The billions of pesos in tax deficiencies of the Marcos family have been kept under the radar for decades until details were unearthed by one of the opponents of Ferdinand Marcos Jr. for the presidency.

The Bureau of Internal Revenue (BIR) said last week that the properties of the Marcos family would be auctioned off to help settle their tax deficiencies, now totaling PHP203 billion (US$4.06 billion), according to Finance Sec. Carlos Dominguez.

He said, “BIR will consolidate the titles in favor of the government on those properties which have been levied upon.”

Dominguez added that “the procedure may take time as it involves selling at public auction to convert to cash.”

Aside from various real estate properties, the government will also auction off the jewelry collection of former first lady Imelda Marcos, which had been sequestered by the Presidential Commission on Good Government.

The BIR’s move to auction the properties came in the wake of President Rodrigo Duterte asking the tax collecting agency why it had failed to collect the estate taxes due the government.

Speaking for the family, Sen. Imee Marcos said they were willing to pay the original amount, but considered the penalties as too harsh as these had jacked up the original tax due tenfold.

The original assessment was PHP23 billion back in 1997 but this has since ballooned to PHP203 billion (US$4.06 billion) at the present time.

She, however, asked why the issue was brought to the fore during her brother’s presidential run, saying it was a case of “bad timing.”

For her part, Imelda Marcos said she had never received any demand letter from the government asking her family to settle their obligations.

Marcos Jr. said “there’s a lot of fake news” where his family’s tax obligations were due.
While the Supreme Court decided with finality that the tax due was final and executory, the Marcos camp said the PHP180 billion (US$3.6 billion) in penalties and surcharges was still subject to reconciliation.

President Duterte said the BIR “need not be reminded” about its mandate to collect the long overdue estate taxes from the Marcos family.

He said the government can only prod the BIR, as there was no need for reminders.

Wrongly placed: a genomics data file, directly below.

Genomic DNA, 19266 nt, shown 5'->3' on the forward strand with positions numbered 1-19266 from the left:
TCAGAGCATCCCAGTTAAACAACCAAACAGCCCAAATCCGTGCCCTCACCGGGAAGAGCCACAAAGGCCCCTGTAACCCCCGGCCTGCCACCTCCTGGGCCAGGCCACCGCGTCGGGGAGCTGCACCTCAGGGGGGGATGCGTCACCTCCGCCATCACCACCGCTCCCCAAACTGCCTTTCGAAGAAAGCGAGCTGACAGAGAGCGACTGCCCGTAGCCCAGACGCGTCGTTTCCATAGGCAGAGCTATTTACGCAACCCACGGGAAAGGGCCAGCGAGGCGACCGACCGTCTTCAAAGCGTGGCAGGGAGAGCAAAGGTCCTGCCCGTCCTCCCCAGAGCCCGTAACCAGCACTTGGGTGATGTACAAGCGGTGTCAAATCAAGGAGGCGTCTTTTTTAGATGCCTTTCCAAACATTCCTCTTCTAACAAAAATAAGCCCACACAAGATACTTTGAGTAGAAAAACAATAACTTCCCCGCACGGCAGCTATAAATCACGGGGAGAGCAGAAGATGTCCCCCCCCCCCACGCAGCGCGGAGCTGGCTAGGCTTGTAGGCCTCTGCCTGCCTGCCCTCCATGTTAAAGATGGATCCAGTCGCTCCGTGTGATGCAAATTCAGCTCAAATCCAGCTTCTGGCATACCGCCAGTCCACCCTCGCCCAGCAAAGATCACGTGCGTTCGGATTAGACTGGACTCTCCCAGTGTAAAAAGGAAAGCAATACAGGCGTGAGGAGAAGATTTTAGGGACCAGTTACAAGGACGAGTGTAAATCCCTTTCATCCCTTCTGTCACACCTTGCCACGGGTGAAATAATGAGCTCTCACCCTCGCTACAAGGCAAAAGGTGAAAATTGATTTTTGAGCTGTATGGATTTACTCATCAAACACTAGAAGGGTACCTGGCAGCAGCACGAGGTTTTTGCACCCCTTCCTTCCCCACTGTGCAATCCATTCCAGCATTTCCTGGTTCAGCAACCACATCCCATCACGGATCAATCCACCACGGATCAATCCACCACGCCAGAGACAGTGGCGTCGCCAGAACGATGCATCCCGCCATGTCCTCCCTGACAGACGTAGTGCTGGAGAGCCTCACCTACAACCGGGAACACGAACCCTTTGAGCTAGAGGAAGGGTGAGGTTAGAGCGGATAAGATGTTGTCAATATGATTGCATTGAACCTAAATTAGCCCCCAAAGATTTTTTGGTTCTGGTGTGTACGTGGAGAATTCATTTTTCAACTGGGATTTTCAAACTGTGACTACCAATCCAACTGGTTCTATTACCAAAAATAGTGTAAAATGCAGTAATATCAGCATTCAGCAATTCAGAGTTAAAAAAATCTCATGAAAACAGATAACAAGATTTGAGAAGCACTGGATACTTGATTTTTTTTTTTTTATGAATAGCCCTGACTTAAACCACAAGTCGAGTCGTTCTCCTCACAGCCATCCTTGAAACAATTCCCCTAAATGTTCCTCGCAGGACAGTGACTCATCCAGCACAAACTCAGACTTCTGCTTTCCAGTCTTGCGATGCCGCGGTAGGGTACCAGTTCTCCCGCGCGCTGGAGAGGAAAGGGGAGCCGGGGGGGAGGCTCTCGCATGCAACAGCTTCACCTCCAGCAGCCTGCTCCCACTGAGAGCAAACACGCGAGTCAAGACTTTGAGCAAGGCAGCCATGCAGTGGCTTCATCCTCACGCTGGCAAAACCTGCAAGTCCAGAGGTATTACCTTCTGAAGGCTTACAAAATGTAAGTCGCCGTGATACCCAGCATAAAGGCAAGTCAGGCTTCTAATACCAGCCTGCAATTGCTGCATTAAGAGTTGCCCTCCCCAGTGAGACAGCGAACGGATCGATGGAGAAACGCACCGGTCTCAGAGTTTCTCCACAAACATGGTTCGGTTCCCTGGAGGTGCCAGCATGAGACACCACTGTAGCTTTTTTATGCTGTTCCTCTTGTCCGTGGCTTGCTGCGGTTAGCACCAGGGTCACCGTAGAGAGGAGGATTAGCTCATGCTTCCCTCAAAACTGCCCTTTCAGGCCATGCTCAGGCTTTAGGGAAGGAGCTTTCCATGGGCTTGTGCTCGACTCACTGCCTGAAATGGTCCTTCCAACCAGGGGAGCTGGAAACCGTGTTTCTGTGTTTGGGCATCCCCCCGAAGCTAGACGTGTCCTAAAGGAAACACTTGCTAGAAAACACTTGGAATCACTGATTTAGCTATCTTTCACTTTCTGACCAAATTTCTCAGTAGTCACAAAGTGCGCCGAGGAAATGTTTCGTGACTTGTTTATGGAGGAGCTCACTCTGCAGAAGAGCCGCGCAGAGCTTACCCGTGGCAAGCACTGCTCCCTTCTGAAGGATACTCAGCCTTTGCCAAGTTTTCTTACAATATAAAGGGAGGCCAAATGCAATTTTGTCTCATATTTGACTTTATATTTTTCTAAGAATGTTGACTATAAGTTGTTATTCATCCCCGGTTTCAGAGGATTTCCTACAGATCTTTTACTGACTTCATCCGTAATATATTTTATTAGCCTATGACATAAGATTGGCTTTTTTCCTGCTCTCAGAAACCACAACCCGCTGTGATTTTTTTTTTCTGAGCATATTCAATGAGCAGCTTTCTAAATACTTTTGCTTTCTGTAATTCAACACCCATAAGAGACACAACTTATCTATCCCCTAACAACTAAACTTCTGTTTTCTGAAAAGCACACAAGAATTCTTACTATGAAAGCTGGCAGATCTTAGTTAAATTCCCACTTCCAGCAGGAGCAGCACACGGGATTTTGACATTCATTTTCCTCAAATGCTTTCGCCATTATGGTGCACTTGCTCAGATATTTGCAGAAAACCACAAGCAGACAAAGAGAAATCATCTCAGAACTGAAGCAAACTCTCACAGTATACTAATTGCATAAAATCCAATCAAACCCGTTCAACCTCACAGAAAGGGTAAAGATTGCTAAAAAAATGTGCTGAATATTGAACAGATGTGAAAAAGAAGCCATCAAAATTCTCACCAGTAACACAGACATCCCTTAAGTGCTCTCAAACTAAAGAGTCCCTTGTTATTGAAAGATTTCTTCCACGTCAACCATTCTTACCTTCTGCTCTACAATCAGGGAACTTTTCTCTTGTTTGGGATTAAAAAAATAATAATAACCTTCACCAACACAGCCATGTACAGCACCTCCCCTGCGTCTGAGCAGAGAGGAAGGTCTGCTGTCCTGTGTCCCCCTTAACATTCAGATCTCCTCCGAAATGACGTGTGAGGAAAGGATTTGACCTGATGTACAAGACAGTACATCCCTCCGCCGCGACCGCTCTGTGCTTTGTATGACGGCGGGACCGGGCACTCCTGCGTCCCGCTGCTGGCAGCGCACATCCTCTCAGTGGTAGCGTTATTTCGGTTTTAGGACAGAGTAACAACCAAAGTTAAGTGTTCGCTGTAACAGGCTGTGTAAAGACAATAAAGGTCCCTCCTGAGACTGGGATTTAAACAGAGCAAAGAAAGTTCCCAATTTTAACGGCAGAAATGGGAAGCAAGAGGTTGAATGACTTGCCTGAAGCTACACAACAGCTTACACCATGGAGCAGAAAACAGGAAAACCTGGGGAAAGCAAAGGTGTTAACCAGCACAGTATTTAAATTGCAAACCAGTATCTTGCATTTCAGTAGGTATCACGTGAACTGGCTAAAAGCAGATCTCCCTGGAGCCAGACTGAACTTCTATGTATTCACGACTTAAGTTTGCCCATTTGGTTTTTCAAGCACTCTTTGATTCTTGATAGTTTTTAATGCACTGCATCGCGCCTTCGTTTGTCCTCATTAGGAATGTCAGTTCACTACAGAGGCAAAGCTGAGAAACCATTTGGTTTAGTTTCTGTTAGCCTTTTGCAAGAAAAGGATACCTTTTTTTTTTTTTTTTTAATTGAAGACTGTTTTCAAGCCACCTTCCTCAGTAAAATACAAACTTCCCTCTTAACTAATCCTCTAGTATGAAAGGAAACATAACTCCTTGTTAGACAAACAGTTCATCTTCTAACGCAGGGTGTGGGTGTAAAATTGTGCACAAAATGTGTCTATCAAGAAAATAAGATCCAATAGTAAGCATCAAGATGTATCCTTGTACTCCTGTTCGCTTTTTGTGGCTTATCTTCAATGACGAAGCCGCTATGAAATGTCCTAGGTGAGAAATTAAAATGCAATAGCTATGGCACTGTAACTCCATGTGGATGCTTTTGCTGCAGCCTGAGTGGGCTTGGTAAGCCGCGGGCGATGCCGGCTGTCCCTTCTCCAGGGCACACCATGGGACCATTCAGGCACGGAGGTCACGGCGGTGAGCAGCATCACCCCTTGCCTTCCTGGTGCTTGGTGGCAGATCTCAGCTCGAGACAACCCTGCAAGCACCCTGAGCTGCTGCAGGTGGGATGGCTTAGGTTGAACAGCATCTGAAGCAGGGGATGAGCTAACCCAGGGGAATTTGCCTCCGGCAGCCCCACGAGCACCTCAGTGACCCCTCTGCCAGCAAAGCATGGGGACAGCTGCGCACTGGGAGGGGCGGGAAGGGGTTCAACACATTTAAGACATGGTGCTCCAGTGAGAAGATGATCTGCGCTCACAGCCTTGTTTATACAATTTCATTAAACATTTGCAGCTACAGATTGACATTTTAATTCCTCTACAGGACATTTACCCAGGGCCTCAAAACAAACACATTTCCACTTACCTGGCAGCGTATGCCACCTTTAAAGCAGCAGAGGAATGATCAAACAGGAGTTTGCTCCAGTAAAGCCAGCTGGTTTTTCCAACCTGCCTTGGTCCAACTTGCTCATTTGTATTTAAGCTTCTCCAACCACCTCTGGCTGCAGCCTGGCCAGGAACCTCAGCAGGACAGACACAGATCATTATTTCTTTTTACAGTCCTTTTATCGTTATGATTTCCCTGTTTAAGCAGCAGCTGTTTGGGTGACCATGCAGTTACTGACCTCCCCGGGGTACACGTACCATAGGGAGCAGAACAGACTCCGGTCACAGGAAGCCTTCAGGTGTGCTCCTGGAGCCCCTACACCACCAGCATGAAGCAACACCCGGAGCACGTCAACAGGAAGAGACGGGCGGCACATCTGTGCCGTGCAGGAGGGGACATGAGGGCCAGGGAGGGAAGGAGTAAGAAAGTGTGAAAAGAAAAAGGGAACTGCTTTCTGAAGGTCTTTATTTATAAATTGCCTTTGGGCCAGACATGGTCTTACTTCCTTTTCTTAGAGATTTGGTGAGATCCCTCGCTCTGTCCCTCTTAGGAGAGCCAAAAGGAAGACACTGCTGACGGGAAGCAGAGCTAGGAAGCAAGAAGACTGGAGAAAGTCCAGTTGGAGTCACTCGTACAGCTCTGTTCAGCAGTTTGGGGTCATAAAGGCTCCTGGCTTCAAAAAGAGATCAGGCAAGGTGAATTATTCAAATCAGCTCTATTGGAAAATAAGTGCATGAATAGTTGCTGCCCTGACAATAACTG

The Finance Department said the estate tax from the Marcoses would be an additional source of revenue for the cash-strapped government which has been spending heavily to address the COVID-19 pandemic, as well as the current oil crisis and rising prices of basic consumer goods.

It was presidential bet Isko Moreno of Aksyon Demokratiko who had fanned the unpaid estate tax of the Marcoses into a hot issue.

Moreno said if Marcos Jr. won, his family’s tax liabilities would very likely be swept under the rug.

Moreno’s party wrote to BIR Commissioner Caesar Dulay last March 14 to confirm the reports that the Bureau had been communicating with the Marcos family to settle their tax liabilities.

The BIR chief confirmed the report.

Besides Moreno, other presidential bets including Leni Robredo, Ping Lacson and Leody de Guzman said that the Marcoses should settle their tax liabilities soonest.

The camp of Marcos Jr., however, insists that the amount due has not been settled with finality, as they have questioned before the Supreme Court what they consider as unfair penalties accrued over the decades.

Retired SC associate justice Antonio Carpio also warned that the Marcoses would not only fail to pay their taxes if Marcos Jr won but the remaining cases to recover their patriarch’s ill-gotten wealth would likewise be abandoned.

Acting presidential spokesman Martin Andanar said the President was not singling out the Marcos family for their unpaid taxes.

Andanar said, “the BIR should run after everyone who does not pay, because the national government needs additional funds.”